“That is the last resort, something we definitely don’t want to do,” Weber said.

While students waited out the worst of winter at home, plow truck drivers who worked around the clock from late Sunday through Monday didn’t get much of a break. They were back at it Tuesday battling blowing and drifting snow.

Most communities in the county received about a foot of snow during a storm that started late Sunday and didn’t let up in the hardest-hit Port Washington area until late afternoon Monday. According to the National Weather Service, which noted snow totals were hard to determine because of drifting, Port Washington received 13.5 inches of snow, but other estimates were several inches higher.

“When we have a storm like this, it’s all hands on deck,” Ozaukee County Public Works Director and Highway Commissioner Jon Edgren said. 

Some plow drivers, he said, were on the road for 16 to 18 hours, the maximum allowed by law, clearing the nearly 350 miles of county roads, highways and a stretch of I-43.

And it’s not over, Edgren said Tuesday.

“We’re still in the middle of it,” he said. “The problem is with temperatures dropping and winds really kicking up, especially in rural areas, we have to keep up with the drifting.”

In the City of Port Washington, snow fell at the rate of one inch an hour during the height of the storm, Street Commissioner J.D. Hoile said. Each of the city’s 15 plowing routes takes three to four hours to complete, so by the time crews made a second sweep, there were at least three inches of fresh snow on the ground, he said.

City crews are now gearing up to remove snow from downtown and cul-de-sacs, a process Hoile said would begin on Thursday or Friday.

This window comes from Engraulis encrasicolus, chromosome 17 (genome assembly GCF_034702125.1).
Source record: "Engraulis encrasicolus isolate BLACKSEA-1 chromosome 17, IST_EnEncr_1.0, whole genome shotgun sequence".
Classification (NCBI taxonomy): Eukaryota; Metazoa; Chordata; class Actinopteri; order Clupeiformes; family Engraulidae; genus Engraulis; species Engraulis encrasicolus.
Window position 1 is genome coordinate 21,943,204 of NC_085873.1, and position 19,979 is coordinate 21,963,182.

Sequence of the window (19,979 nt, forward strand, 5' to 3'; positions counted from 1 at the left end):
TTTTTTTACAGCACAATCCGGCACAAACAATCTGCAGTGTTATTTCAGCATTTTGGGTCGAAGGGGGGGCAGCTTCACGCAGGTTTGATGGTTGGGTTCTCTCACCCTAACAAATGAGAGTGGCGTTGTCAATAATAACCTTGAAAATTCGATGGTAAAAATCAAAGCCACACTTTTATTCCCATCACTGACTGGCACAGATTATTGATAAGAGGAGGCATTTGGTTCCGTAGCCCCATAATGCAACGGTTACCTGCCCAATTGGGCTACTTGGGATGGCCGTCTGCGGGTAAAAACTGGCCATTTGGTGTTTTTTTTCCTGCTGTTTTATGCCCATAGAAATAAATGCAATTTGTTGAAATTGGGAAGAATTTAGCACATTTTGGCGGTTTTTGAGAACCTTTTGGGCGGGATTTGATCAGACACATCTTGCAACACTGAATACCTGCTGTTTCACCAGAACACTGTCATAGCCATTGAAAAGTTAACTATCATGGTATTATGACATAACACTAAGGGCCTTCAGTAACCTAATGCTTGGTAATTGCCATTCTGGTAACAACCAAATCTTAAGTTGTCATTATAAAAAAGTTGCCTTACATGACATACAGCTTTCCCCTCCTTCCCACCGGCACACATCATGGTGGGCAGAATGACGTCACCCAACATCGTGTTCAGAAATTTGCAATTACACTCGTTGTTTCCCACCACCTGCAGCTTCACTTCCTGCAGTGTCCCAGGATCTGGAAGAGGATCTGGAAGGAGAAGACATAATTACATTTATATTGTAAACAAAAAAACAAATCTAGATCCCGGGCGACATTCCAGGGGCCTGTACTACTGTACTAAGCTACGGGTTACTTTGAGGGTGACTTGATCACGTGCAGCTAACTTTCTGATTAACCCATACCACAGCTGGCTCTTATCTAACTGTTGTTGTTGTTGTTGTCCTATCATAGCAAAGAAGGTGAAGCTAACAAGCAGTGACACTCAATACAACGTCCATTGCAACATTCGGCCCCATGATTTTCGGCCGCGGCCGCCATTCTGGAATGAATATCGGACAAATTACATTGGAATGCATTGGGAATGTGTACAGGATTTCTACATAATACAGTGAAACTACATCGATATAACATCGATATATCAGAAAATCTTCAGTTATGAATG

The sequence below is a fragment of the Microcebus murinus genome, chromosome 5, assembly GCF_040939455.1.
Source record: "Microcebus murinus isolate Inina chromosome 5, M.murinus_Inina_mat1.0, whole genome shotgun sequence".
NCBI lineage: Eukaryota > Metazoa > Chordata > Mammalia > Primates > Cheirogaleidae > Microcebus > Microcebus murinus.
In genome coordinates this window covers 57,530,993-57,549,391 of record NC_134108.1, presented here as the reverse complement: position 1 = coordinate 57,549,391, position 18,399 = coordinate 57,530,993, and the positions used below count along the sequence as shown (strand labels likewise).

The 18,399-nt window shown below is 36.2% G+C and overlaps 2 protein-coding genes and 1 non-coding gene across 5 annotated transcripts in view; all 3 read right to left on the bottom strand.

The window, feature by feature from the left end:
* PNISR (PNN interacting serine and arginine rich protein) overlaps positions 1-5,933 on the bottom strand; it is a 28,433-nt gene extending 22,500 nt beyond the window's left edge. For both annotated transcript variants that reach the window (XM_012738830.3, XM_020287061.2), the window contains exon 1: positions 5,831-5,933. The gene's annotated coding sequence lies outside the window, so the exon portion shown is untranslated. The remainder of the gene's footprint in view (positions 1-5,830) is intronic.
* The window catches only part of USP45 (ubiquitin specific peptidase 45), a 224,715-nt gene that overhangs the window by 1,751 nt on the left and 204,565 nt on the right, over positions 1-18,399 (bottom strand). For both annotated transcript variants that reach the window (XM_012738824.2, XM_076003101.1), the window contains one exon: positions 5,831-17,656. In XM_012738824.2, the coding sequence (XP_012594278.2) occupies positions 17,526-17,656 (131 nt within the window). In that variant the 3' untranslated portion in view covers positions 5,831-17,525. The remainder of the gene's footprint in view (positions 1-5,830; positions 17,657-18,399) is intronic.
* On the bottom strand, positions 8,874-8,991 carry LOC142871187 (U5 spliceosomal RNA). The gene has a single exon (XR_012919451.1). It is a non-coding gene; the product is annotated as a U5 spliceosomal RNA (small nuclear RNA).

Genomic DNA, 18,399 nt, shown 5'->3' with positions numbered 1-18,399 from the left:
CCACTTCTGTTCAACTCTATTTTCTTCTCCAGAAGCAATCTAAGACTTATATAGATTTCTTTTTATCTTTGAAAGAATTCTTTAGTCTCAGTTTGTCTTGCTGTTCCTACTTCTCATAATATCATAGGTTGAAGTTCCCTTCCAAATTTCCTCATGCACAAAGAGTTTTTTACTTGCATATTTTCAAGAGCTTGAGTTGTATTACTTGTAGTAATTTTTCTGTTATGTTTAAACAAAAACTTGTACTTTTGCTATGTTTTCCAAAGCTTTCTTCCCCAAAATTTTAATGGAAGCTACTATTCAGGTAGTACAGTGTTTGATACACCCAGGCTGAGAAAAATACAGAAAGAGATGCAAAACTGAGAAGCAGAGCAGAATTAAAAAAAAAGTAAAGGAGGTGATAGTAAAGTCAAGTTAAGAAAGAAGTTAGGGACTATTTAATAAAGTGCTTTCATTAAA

“We’re running out of room,” Hoile said, referring to space along streets to pile snow.

Officials are now bracing for a predicted warm-up on Sunday and Monday when temperatures are expected to be in the 40s — more than 50 degrees warmer than the high on Wednesday. The combination of snow-melting temperatures, possible rain and frozen ground are fueling flooding concerns.

If rain remains in the forecast, city crews will work to clear snow from storm sewers, Hoile said.

“It’s just unbelievable. It’s crazy,” he said of the swing in temperatures.

County workers may also have to take steps to avoid flooding.

“We currently have snow and ice over catch basins and ditches,” Edgren said. “Even though the air temperature may be a little warmer, the ground will still be frozen. Water will have no place to go. We may have to get out the backhoes and clear ditches if we expect a significant amount of rain.”

Port Washington authorities are uncertain if weather played a role in a malfunctioning Union Pacific Railroad crossing gate on Grand Avenue that snarled midday traffic Tuesday and forced detours.

Ozaukee Press reporters Kristyn Halbig Ziehm and Dan Benson contributed to this story.


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Ozaukee Press

Wisconsin’s largest paid circulation community weekly newspaper. Serving Port Washington, Saukville, Grafton, Fredonia, Belgium, as well as Ozaukee County government. Locally owned and printed in Port Washington, Wisconsin.

125 E. Main St.
Port Washington, WI 53074
(262) 284-3494